Satellite imagery is an essential component that OpenStreetMap mappers use every day to improve the ever-growing wiki world map. And things just got a lot better for OSM with DigitalGlobe’s new satellite imagery service for OpenStreetMap that makes two new global satellite imagery layers directly available inside OpenStreetMap’s ID Editor.
The two new layers i.e. DigitalGlobe-Premium and DigitalGlobe-Standard are going to help OSM mappers easily identify and trace ever-evolving human-made features across the world and aid them in their quest to expand OpenStreetMap.
Previously, OSM mappers were able to use Bing and Mapbox Satellite imagery layers for tracking features.
A bit more info regarding the two Satellite imagery layers, as listed on the OpenStreetMap Wiki page regarding the satellite imagery service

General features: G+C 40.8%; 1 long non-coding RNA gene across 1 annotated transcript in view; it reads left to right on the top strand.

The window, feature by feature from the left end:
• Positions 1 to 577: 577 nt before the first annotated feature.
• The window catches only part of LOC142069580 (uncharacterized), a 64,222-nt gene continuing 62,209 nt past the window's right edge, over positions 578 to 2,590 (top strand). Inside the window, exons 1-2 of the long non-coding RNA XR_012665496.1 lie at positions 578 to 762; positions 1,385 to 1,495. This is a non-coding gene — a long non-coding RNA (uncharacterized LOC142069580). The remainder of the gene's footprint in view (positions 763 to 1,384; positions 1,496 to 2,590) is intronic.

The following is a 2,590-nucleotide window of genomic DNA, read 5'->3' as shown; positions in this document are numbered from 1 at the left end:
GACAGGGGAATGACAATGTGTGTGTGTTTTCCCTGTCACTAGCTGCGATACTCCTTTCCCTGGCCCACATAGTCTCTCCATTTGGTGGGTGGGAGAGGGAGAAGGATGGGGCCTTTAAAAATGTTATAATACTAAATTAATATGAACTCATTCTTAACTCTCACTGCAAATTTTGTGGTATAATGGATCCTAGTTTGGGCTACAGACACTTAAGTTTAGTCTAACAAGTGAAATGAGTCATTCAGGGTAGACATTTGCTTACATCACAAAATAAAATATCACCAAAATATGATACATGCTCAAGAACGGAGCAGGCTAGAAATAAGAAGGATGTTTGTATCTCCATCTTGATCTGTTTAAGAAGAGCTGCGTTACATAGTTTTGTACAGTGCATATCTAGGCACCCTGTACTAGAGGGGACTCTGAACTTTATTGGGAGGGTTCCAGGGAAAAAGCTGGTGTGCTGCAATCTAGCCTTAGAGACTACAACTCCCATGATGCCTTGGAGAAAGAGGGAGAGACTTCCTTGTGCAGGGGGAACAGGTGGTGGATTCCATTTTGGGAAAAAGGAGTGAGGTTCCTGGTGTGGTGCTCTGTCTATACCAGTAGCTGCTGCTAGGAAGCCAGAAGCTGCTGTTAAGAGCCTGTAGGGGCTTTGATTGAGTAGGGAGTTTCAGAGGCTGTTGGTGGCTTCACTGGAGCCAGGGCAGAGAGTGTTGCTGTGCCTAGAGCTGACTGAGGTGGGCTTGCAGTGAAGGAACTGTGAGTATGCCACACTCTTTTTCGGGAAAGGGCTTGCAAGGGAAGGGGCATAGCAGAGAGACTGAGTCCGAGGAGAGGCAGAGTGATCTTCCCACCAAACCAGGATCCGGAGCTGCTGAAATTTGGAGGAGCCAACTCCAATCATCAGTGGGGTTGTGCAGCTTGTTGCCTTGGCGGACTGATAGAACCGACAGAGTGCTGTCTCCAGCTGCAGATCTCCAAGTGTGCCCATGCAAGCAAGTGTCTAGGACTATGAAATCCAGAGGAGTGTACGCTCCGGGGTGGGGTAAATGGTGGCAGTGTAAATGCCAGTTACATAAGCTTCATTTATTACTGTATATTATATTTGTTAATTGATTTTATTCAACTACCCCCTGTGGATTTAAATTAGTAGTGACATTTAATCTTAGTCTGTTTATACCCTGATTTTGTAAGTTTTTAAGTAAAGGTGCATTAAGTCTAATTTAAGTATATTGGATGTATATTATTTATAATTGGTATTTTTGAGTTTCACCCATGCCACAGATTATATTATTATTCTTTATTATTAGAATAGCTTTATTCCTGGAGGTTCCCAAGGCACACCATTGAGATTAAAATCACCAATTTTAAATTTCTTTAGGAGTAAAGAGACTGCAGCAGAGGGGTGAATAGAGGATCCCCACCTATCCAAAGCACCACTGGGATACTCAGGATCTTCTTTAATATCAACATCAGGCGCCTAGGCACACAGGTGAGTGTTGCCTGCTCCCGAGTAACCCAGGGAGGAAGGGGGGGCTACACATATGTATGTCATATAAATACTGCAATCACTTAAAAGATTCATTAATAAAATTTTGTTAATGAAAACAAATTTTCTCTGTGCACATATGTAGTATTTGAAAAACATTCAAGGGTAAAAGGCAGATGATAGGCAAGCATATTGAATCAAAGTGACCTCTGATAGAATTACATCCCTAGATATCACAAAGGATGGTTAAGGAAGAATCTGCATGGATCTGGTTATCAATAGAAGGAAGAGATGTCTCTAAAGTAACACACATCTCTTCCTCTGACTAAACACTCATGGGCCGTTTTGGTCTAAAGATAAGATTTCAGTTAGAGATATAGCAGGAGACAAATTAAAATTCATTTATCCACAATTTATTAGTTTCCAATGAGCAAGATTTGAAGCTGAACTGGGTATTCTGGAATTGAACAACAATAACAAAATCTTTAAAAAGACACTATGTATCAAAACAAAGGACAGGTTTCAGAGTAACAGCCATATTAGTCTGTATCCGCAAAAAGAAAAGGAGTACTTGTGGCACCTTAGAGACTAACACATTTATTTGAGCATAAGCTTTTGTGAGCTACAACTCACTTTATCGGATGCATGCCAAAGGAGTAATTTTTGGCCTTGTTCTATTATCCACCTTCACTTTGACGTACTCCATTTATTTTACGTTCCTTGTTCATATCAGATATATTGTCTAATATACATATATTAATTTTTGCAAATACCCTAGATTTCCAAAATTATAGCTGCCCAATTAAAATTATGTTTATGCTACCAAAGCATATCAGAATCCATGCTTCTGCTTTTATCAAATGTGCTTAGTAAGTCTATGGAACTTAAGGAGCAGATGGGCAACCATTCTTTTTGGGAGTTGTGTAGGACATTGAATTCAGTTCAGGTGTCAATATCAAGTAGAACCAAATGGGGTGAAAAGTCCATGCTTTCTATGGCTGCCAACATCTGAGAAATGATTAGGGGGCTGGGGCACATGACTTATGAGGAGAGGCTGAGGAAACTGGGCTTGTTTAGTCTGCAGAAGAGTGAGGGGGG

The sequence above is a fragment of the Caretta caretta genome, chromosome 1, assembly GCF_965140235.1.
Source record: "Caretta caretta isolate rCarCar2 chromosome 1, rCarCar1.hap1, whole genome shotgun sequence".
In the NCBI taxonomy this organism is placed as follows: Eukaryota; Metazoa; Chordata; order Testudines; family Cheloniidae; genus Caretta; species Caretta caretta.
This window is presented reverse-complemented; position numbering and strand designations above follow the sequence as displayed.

- DigitalGlobe-Premium is a mosaic composed of DigitalGlobe basemap with select regions filled with +Vivid or custom area of interest imagery, 50cm resolution or better, and refreshed more frequently with ongoing updates
- DigitalGlobe-Standard is a curated set of imagery covering 86% of the earth’s landmass, with 30-60cm or resolution where available, backfilled by Landsat. Average age is 2.31 years, with some areas updated 2x year.
Why is this important?
OpenStreetMap relies upon the hundreds of thousands of users who edit the map – adding & deleting roads, buildings, places and a lot of other human-made structures. More often than not, this is a process that involves satellite imagery serving as a background canvas that the mappers can use to trace. Having accurate, high-resolution and up-to-date satellite imagery inside OpenStreetMap editors makes this a lot easier for the community to keep OSM updated and accurate. (Related: Google Maps vs OpenStreetMap).